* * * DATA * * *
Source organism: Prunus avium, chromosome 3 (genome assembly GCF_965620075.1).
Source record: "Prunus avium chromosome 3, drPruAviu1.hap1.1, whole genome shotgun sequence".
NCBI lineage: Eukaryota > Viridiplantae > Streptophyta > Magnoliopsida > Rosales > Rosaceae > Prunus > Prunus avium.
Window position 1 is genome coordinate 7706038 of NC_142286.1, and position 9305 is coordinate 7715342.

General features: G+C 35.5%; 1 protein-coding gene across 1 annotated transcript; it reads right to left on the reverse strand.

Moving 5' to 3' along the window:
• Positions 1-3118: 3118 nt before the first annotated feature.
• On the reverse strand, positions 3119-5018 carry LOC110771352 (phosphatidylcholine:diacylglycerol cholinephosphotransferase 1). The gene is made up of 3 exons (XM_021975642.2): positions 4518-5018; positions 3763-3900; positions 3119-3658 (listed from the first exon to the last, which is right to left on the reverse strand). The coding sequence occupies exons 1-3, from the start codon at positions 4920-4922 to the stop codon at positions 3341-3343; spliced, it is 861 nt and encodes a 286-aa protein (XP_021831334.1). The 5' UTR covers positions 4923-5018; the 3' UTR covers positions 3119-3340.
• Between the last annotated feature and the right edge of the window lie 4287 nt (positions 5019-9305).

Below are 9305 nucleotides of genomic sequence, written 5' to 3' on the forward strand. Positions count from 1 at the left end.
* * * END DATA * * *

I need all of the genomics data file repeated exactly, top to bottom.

Source organism: Prunus avium, chromosome 3 (genome assembly GCF_965620075.1).
Source record: "Prunus avium chromosome 3, drPruAviu1.hap1.1, whole genome shotgun sequence".
NCBI lineage: Eukaryota > Viridiplantae > Streptophyta > Magnoliopsida > Rosales > Rosaceae > Prunus > Prunus avium.
Window position 1 is genome coordinate 7706038 of NC_142286.1, and position 9305 is coordinate 7715342.

General features: G+C 35.5%; 1 protein-coding gene across 1 annotated transcript; it reads right to left on the reverse strand.

Moving 5' to 3' along the window:
• Positions 1-3118: 3118 nt before the first annotated feature.
• On the reverse strand, positions 3119-5018 carry LOC110771352 (phosphatidylcholine:diacylglycerol cholinephosphotransferase 1). The gene is made up of 3 exons (XM_021975642.2): positions 4518-5018; positions 3763-3900; positions 3119-3658 (listed from the first exon to the last, which is right to left on the reverse strand). The coding sequence occupies exons 1-3, from the start codon at positions 4920-4922 to the stop codon at positions 3341-3343; spliced, it is 861 nt and encodes a 286-aa protein (XP_021831334.1). The 5' UTR covers positions 4923-5018; the 3' UTR covers positions 3119-3340.
• Between the last annotated feature and the right edge of the window lie 4287 nt (positions 5019-9305).

Below are 9305 nucleotides of genomic sequence, written 5' to 3' on the forward strand. Positions count from 1 at the left end.